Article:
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by Janet Ragland

FAITHFUL GIVING

Tom and Jeri

SCHRAG PHOTOGRAPHY BY TOM GILBERT OF TULSA, OKLAHOMA


FAITHFUL GIVING

T

om and Jeri Schrag of Hesston, Kansas, have supported LeTourneau University for more than 40 years. Tom came to LeTourneau College in the fall of 1965 and graduated in the summer of 1969 with a degree in mechanical engineering. “I remember when Pop LeTourneau passed away,” Tom said. “I went to his funeral.” Tom said he went to a 3-room grade school. When he was in the 7th or 8th grade, he had an idea what he wanted to do. “I wanted to design things,” he said. “It came naturally to me. I didn’t know it was called ‘engineering’ back then, I just knew what I wanted to do.” Tom was a first-generation college student—the first member of his immediate family to go to college. Both his mother and father had grade school educations. Neither went to high school. “I grew up in Kansas, out in the country,” he said. “We lived between four little towns.” Tom described himself as the “caboose” of his family, the youngest of four children. After a year at community college, he came to LeTourneau. “I was a poor student, and I even had an English teacher once tell me I would be a ditch digger,” he said. “If I had gone to a state school, it probably would be true, but LeTourneau’s teachers and staff were encouraging and helped me to do better.” “My mom told me about LeTourneau College and that R.G. LeTourneau was speaking at a church near our home in Kansas, so we went to hear him. About six months later, I was a student at LeTourneau College. “I used to run the ambulance service when it was on campus,” Tom said. “It worked out because I could sleep and study on the job if there weren’t any calls. I did that for about two years after it started my sophomore year. “I remember at LeTourneau, Dr. Kenneth McKinley’s Old Testament class, ‘Scanning the Plan,’ was an overview of Scripture that really helped me understand the Bible,” Tom said. “I was already a Christian, because when I came to LeTourneau, it sure wasn’t for the girls!”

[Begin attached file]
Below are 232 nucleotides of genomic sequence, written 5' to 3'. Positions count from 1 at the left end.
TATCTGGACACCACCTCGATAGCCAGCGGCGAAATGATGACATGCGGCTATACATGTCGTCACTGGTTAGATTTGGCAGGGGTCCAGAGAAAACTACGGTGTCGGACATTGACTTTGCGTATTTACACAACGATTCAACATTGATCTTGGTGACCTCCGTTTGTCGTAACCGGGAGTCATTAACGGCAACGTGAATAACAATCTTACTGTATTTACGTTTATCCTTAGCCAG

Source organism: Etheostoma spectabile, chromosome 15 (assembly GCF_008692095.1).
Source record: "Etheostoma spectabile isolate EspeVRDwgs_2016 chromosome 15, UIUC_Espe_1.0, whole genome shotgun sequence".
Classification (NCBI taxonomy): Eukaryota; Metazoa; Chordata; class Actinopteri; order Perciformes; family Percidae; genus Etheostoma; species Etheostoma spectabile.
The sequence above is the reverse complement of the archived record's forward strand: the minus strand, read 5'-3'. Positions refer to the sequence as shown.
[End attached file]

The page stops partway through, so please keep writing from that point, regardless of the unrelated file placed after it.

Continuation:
Tom remembered when the ratio of men to women on campus was about 50:1. After graduation, Tom worked for a few years for the Eaton Corporation as an engineer designing hoists in Arkansas. It was in Arkansas where he met Jeri, who was then a schoolteacher at a local Christian school. Having grown up in upstate New York, Jeri came to know the Lord through the Bible Club Movement when she was 11, attending a missionary event with a friend. She later earned her bachelor’s degree in Bible education from Columbia University before teaching in Panama City, Florida, then completed her master’s degree in elementary education before teaching in Arkansas. Tom and Jeri married in 1971. Their two daughters came along in 1975 (Sharon) and 1977 (Rachel). Today, Sharon is the principal of the Christian school in Kansas where Jeri taught for 18 years. Rachel has her doctorate in piano and teaches at Concordia University in Irvine, California. Tom and Jeri are the proud grandparents of five grandkids. Looking back in time, Jeri said, “Having grown up on a farm, Tom always wanted to design farm equipment, so he found a job with Hesston Corporation, and we moved to Kansas, where he worked for the next 41 years.” Tom said that he felt it was better to work on farm equipment than on hoists because working on farm equipment is how you feed people. “I’m not a social activist, but I can say we can raise the crops to feed people,” he said. “No child should ever go hungry. If they do, that’s because of politics, not the inability to raise enough food.” Tom said he is grateful for the contributions God has allowed him to make in the farming industry. “I worked on the large baler for over 30 years,” he said, adding that he has over two dozen patents to his name. Hesston baler makes large square bales that measure about 4’x4’x8’; and are transported by tractor-trailer. Hesston’s website states that it introduced the first large square baler in 1978, and that it quickly became the industry’s leading baler brand.